We just celebrated the beginning of the Jewish month of Kislev, the month in which Chanukah falls.  This will be the first of a number of articles about the upcoming festival. First we will set the opening scenes of this epic encounter of Jewish history.

Israel: Approximately 200 years before the events of Chanukah, hundreds of thousands of Jews returned from the Babylonian exile to the Land of Israel.  In time, they rebuilt the Temple in Jerusalem and established an independent Jewish monarchy.

Greece: After the death of Alexander the Great1 in 323 BCE, the Greek-Macedonian empire split into several smaller kingdoms:  the Greek empire based in Greece; the Seleucid empire, based in Syria, and the Ptolemaic empire, based in Egypt.

The Land of Israel was situated precisely between the Ptolemaic and Seleucid kingdoms, both of which were Greek in language and culture. In the struggle for regional domination between the Ptolemaic and Seleucid Empires, control of the trade routes and seaports of the Land of Israel became critical.  Under Emperor Antiochus IV of Syria, the Seleucids invaded Israel. Although they did not physically exile the Jewish people, they created a state of virtual exile in the Land of Israel.  The Jews were subject to Greek rule and Judaism came under attack from every side.

The Hellenist Seleucids wanted to swallow the Jews culturally and turn Israel into a Greek vassal state.  Although they did not destroy the Temple, they defiled it and turned into a pagan Greek temple.  Rather than merely disposing of the olive oil used to light the Temple Menorah (a seven-branched candelabrum), they dedicated it to their pagan gods.   The Greeks were not interested in physically destroying the Jewish people; they wanted to destroy them spiritually.  Therefore, instead of destroying the Jewish buildings they tried to obliterate the holiness of the sites.  They issued decrees designed to undermine the most essential aspects of Jewish life:  banning circumcision, the observance of Shabbat, the Jewish calendar and the study of Torah. Jewish brides were required to submit to the local Greek governor on their wedding night.  The decrees against circumcision, Shabbat and the calendar were intended to break down the barriers between Jews and Gentiles.  By banning Torah study and corrupting the Temple service they tried to sever the connection between the Jews and God.  The decree concerning Jewish brides was an attempt to insinuate themselves into the most intimate and holy aspects of Jewish life, to destroy the genealogical chain of Judaism and the purity of Jewish family life and morality.

The Greeks were very successful in their campaign against Judaism.  Many Jews were quite content to be Greeks. They adopted Greek clothing, hairstyles and names. There were entire cities in Israel populated by Jews, which to all appearances were Greek cities.  To these Jewish Hellenists, the Greeks represented all that was modern, new and scientific, while Judaism was antiquated and out of fashion.  They accepted the Greek gods and participated in Greek festivals and athletic events.  Many Jewish men who competed in these events, in which the athletes were naked, actually underwent operations in order to look uncircumcised.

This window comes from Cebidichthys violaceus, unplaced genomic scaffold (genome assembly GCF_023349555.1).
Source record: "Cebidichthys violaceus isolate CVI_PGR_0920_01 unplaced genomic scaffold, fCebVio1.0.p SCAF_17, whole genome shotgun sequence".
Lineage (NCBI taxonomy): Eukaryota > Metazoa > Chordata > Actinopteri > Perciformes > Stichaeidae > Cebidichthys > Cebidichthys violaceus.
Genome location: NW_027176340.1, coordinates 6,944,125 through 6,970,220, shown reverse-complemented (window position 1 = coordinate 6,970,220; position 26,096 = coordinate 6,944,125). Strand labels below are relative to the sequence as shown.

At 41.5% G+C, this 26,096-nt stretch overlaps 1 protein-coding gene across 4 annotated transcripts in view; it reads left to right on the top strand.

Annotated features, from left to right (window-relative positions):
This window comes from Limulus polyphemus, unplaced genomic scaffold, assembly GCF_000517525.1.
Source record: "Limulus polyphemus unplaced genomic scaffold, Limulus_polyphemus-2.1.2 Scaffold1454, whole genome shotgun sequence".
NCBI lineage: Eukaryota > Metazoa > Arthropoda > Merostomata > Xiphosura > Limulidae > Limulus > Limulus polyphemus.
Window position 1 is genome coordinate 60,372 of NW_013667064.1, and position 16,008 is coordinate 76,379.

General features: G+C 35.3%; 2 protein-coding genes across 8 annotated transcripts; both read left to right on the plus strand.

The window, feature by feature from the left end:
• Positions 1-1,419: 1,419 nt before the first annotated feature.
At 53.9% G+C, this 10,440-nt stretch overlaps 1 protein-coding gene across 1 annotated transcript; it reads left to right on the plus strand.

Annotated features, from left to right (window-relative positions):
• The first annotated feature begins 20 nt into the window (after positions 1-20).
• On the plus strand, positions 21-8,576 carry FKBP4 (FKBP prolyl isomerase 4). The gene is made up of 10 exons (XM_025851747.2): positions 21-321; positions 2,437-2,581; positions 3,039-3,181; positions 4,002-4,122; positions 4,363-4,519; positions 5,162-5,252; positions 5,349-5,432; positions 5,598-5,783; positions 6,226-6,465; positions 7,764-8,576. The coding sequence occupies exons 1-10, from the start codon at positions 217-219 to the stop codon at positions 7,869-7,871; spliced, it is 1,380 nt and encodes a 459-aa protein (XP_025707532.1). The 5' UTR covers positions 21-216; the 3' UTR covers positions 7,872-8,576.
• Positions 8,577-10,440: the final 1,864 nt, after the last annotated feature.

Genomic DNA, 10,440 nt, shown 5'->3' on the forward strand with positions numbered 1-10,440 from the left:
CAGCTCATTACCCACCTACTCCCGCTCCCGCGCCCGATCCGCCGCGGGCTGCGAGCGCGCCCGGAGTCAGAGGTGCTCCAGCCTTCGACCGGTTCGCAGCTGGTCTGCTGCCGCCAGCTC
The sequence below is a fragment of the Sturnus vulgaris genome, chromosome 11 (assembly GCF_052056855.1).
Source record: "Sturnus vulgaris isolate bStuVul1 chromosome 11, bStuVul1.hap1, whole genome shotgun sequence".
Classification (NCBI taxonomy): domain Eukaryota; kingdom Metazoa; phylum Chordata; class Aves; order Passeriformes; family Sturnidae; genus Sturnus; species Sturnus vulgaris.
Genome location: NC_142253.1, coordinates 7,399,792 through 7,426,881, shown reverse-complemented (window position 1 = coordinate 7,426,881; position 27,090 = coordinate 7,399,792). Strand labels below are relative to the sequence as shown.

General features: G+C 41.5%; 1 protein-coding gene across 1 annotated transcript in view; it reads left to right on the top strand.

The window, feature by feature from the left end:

Many Jews did remain loyal to Judaism, however, and continued to live as Jews despite the pressure to assimilate and the great risks involved.  A small group of these loyalists felt that they were morally obligated to fight the Greeks and to expel them from Israel.  They believed that the Jewish people would only be free to live a full Jewish life if they were independent.  The kernel of this group was a family of Priests:  Mattathias (Matityahu) son of Yochanan the High Priest and his five sons.  Known as the Hasmoneans (Chashmonaim), they were led by their brother Judah (Yehudah) “the Maccabee.”  Although from a military perspective their cause seemed hopeless, this small army began a guerilla war against the powerful and massive Greek occupying army.

Miraculously, their campaign was successful.  The Maccabees defeated the Greek army and entered the Holy Temple in Jerusalem, which had been defiled and tainted by idolatry.  They wanted to light the Menorah and rededicate the Temple to God, but the Greeks had systematically broken the seals and desecrated every amphora of pure oil. They finally found a single jar of oil that still bore the seal of the High Priest, indicating its purity.  It contained just enough oil to light the Menorah for one day, but miraculously the oil lasted for eight days.  The miracle of the oil was understood as a sign from Heaven that the military victory was indeed brought about by Divine intervention, that the Maccabees had acted in accordance with God’s wishes, and that the Jewish people would survive and continue to bring the light of Torah to the world.

The following year, the Sanhedrin declared a new festival of gratitude and praise16 to God for the miracle of Jewish spiritual survival.  Beginning on the 25th of Kislev, and lasting eight days, they called it Chanukah, meaning “dedication” (of the Temple).  This festival commemorates the miracles of Chanukah for all time.

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